Morocco has issued arms to civilians on its border with Algeria in order to enable them to face up to what it calls "the agression of the Algerian bullies," according to Foreign Minister Mohammed Boucetta.

The Boucetta statement, made public here today, came amid reports of heavy weekend fighting between Moroccan troops and Algerian-backed Polisario Front guerrillas who are battling to set up an independent Saharan Arab republic in the Western Sahara.

The phosphate-rich Western Sahara, a former Spanish colony, is also believed by some experts to contain the world's largest reserves of uranium.

After reaching a tripartite agreement with Morocco and Mauritania providing for annexation of the Western Sahara by those two countries, Spain withdrew from the territory in 1976. Spain ignored protests from the Polisario Front, which claims to represent the majority of the area's 80,000 inhabitants, and from Algeria, which favored creation of an independent state in the former Spanish colony.

Mauritania signed a peace treat in Algiers last week with the Polisario Front guerrillas under which it renounced all claims to Western Sahara and agreed to withdraw from the disputed territory.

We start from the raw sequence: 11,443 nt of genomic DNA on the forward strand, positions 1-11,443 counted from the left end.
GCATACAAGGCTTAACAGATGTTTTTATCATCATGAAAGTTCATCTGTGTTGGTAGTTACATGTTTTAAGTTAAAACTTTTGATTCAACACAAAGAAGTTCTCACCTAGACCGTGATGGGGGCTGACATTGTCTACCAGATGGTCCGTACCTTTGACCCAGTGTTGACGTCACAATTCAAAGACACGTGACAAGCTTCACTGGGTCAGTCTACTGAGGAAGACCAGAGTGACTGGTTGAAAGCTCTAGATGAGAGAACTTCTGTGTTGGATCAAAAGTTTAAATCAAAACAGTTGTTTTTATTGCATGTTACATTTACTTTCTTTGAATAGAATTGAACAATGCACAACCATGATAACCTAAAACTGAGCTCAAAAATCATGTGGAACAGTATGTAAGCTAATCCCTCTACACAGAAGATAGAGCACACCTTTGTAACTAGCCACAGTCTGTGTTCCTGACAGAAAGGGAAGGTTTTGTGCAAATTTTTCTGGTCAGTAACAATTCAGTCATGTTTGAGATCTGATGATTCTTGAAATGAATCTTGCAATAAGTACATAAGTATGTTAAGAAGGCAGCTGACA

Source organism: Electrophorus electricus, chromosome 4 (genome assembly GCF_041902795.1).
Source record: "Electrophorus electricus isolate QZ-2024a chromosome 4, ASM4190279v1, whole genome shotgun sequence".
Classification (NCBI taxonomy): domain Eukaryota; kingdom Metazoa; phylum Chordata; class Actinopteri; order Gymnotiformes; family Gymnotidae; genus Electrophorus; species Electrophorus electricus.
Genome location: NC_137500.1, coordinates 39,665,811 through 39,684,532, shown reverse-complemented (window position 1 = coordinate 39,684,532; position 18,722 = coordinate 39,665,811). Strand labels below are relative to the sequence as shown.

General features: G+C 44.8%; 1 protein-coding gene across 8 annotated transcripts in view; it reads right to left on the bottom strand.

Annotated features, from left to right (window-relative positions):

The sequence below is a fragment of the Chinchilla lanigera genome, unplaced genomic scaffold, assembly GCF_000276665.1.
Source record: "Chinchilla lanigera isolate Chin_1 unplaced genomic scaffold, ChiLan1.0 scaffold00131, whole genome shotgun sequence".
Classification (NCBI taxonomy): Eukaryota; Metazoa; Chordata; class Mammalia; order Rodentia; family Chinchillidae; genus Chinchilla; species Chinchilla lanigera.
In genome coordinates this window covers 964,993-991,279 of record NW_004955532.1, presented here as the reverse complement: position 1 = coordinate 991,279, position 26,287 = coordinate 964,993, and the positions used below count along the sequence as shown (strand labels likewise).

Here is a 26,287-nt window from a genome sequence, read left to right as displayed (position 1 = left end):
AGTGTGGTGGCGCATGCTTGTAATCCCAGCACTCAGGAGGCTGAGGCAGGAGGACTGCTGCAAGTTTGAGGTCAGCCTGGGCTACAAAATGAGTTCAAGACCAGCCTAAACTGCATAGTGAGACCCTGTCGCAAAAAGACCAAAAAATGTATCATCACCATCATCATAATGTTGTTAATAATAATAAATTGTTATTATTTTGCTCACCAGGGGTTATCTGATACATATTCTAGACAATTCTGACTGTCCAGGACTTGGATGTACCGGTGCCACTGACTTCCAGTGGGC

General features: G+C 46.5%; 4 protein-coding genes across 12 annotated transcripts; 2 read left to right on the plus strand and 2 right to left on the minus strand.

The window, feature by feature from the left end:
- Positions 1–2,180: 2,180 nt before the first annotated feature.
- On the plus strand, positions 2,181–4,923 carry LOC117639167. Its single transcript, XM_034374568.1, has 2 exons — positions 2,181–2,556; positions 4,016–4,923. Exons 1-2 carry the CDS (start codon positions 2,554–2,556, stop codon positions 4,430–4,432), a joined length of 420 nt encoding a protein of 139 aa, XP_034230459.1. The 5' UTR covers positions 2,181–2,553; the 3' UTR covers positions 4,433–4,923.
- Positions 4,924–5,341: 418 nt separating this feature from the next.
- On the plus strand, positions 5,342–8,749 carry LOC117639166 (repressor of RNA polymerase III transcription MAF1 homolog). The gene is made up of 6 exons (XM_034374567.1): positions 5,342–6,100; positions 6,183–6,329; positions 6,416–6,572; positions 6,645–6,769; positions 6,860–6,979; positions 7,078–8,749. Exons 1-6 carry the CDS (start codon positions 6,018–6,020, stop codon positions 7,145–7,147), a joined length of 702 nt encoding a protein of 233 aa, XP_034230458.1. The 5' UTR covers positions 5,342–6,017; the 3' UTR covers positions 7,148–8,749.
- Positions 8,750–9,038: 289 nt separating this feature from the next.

Morocco, estimated to have about 25,000 troops in the Western Sahara fighting Polisario guerrillas, announced last week that, in view of the Mauritania-Polisario agreement, it was pulling out of Mauritania the 6,000 troops it had stationed there to help the Nouakchott government fight against the Polisario.

Morocco since has claimed for itself the former Mauritanian-held sector of the Sahara, known as Tiris el-Gharbia, and has raised the Moroccan flag over the area's capital, Dakhla, last weekend.

Today's statement from the Moroccan foreign minister added that the 6,000 troops scheduled to be withdrawn from Mauritania this week would be concentrated in the former Mauritanian sector of Western Sahara.

In Nouakchott, the Mauritanian government today demanded the immediate withdrawal of Moroccan troops from Mauritanian territory in Western Sahara, adding that the Moroccan move had made it impossible for Mauritania to carry out its "obligations" as provisional administrator of the region under the terms of Aug. 5 agreement under the Polisario.

The Mauritanian government also announced that it will pull its remaining troops out of Western Sahara on Aug. 15 and denounced Morocco's military takeover of Dakhla as an aggression.

Within hours of Morocco's assumption of control of Dakhla, nomadic tribal chiefs and their people were summoned to the desert capital to acknowledge allegiance to King Hassan.

More than a dozen luxurious tents have risen overnight just beneath the walled, royal palace east of Dakhla, ready for the king to receive the tribes' homage. A semicircle of low camel-hide tents have also appeared nearby.

A palace source in Dakhla said that "a vast gathering" was expected at the flag-decked encampment, where the "solemn ceremony" might be marked by an important statement from King Hassan.

In Algiers, a Polisario spokesman said today that 400 Moroccan soldiers were killed and 300 wounded in a clash with Polisario Front guerrillas on Saturday in the heart of Western Sahara. CAPTION: Map, no caption, By Dave Cook - The Washington Post